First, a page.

HomeHealth articlesbarrett's esophagusWhat Is Photodynamic Therapy for Barrett’s Esophagus?

Photodynamic Therapy for Barrett’s Esophagus - An Overview

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Photodynamic therapy is an alternative to esophagectomy in Barrett’s esophagus. Read the article to know more.

Medically reviewed by

Dr. Vasavada Bhavin Bhupendra

Published At October 6, 2023
Reviewed AtFebruary 26, 2024


Barrett’s esophagus is a premalignant condition. In this condition, the cells lining the esophagus are altered. This is commonly seen in people with gastroesophageal reflux disease (GERD), though it is also observed in people without GERD. Frequent heartburn and acid regurgitation (backward flow of the stomach acid) are the common symptoms of Barrett’s esophagus. Esophagectomy is the standard mode of treatment for high-grade dysplasia Barrett’s esophagus. Photodynamic therapy is a minimally invasive alternative to the surgical approach for Barrett’s esophagus. A total cure for Barrett’s esophagus is not yet found. Since it has a chance of recurrence, frequent monitoring is essential.

What Is Photodynamic Therapy?

Photodynamic therapy is a minimally invasive endoscopic procedure that destroys target cells using light of a specific wavelength acting on a photosensitizing agent. It has been used in Europe, North Africa, and Japan in treating neoplasms of the esophagus and dysplastic Barrett’s esophagus.

In this method, a photosensitizing drug is given to the patient, followed by the application of light to bring about cell damage. Hematoporphyrin derivative (HpD) is the commonly used photosensitizer. Another approach includes the use of sodium porfimer and red light. Another novel approach is endogenous photosensitization using aminolevulinic acid (ALA). ALA is a naturally occurring product in the heme synthesis pathway. The compound, as such, has no photosensitive properties, but on metabolizing to protoporphyrin IX (PpIX), it becomes photosensitive. Using PpIX has many advantages over HpD. A shorter duration of photosensitization, increased affinity towards epithelial cells, and lesser damage to the underlying tissues are added advantages.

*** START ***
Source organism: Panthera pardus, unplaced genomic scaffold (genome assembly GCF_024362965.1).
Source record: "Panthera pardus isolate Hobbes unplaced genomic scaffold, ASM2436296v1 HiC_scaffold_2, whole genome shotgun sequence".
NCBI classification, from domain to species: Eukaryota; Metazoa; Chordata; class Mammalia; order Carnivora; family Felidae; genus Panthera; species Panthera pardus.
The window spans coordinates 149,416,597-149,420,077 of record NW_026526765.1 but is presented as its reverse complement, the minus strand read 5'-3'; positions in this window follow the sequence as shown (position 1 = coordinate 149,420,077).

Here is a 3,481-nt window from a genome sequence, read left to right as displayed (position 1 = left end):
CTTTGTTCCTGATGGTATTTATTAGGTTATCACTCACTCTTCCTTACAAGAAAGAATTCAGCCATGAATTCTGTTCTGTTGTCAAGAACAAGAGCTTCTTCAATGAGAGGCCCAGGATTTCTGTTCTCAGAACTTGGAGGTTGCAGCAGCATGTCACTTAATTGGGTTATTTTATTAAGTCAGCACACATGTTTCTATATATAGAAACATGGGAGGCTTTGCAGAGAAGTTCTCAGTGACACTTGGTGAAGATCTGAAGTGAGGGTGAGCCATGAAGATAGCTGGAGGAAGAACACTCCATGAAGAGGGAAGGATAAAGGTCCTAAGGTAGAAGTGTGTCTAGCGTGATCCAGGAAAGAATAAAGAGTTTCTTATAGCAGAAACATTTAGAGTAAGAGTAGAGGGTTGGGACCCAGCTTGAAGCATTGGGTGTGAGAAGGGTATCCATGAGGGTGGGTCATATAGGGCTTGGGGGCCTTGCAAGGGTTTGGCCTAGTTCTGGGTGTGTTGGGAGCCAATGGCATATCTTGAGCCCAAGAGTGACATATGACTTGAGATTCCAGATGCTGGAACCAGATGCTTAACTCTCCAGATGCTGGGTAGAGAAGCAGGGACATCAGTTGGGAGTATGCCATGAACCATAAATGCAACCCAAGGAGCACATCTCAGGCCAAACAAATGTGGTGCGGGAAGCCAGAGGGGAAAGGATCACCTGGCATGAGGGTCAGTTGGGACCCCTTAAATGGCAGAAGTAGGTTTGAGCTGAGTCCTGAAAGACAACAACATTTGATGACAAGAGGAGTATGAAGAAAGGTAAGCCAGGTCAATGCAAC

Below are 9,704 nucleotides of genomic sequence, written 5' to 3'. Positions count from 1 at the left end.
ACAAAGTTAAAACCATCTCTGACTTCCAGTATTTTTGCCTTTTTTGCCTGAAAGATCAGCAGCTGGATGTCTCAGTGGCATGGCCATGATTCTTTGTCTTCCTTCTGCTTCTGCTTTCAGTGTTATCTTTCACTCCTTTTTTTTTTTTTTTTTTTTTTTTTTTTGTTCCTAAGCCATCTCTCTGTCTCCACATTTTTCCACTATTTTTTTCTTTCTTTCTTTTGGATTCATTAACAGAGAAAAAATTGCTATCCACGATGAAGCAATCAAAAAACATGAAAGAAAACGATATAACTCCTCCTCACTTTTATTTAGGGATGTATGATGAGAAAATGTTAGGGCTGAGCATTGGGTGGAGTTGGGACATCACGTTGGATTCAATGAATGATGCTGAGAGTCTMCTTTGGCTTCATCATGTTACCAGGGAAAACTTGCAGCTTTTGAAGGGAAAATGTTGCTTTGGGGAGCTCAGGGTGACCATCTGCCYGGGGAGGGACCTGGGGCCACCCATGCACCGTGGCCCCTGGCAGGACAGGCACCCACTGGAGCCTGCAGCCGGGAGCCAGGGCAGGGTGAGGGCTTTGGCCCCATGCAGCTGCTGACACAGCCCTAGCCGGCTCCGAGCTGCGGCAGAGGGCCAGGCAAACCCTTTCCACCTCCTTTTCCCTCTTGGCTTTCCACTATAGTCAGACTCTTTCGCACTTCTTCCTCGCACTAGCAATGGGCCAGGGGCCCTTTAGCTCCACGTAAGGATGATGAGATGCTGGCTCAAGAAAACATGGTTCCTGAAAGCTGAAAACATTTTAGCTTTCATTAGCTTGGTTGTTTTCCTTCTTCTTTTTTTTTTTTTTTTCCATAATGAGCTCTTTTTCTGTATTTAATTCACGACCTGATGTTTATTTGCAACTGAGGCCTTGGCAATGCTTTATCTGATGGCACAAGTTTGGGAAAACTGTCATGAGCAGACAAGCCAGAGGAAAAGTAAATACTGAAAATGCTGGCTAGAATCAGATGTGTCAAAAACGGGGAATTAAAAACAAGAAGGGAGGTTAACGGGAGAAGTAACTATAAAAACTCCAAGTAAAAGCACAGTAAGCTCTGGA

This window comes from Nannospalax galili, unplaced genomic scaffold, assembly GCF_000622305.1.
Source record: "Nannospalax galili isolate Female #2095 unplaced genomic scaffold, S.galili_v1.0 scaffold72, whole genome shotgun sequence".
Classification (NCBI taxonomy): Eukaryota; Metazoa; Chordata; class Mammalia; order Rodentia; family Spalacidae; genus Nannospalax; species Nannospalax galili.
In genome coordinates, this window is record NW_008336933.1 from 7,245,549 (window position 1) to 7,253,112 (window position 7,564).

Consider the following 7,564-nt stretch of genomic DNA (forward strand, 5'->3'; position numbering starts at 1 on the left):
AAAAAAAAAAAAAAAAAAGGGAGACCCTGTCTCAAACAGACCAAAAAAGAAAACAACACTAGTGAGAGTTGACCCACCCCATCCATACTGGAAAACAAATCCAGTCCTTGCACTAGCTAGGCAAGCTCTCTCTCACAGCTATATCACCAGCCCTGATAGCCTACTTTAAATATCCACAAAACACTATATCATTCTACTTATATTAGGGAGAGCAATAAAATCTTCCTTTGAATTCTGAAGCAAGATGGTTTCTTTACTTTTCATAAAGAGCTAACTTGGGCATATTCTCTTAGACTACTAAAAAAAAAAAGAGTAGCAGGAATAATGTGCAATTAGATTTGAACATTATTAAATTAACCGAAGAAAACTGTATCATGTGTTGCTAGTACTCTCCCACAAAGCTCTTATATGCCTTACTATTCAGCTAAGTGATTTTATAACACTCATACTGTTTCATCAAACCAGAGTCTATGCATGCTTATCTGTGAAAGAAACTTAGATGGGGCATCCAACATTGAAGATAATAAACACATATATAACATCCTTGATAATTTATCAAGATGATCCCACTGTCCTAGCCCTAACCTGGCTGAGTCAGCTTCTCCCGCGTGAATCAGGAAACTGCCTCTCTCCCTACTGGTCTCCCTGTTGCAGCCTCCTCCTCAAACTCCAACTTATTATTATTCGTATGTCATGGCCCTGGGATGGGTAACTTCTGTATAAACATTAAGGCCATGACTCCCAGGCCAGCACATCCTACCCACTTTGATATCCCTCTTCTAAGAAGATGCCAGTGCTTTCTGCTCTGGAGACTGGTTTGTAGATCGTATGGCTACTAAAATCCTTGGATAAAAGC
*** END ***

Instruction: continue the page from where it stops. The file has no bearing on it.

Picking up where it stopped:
How Does Photodynamic Therapy Work?

Photodynamic therapy is a minimally invasive procedure where the photoactivation of a photosensitizing drug is done by using light of an appropriate wavelength. The two compounds interact in the presence of oxygen to produce highly active and short-lived cytotoxic substances like singlet oxygen and free radicals. A cytotoxic substance is a medicine that contains chemicals that are harmful to cells, inhibit their replication, and are used in treating conditions like cancer. These cytotoxic substances cause oxidative damage to cell organelles and vascular toxicity, which promotes the death of the required tissue.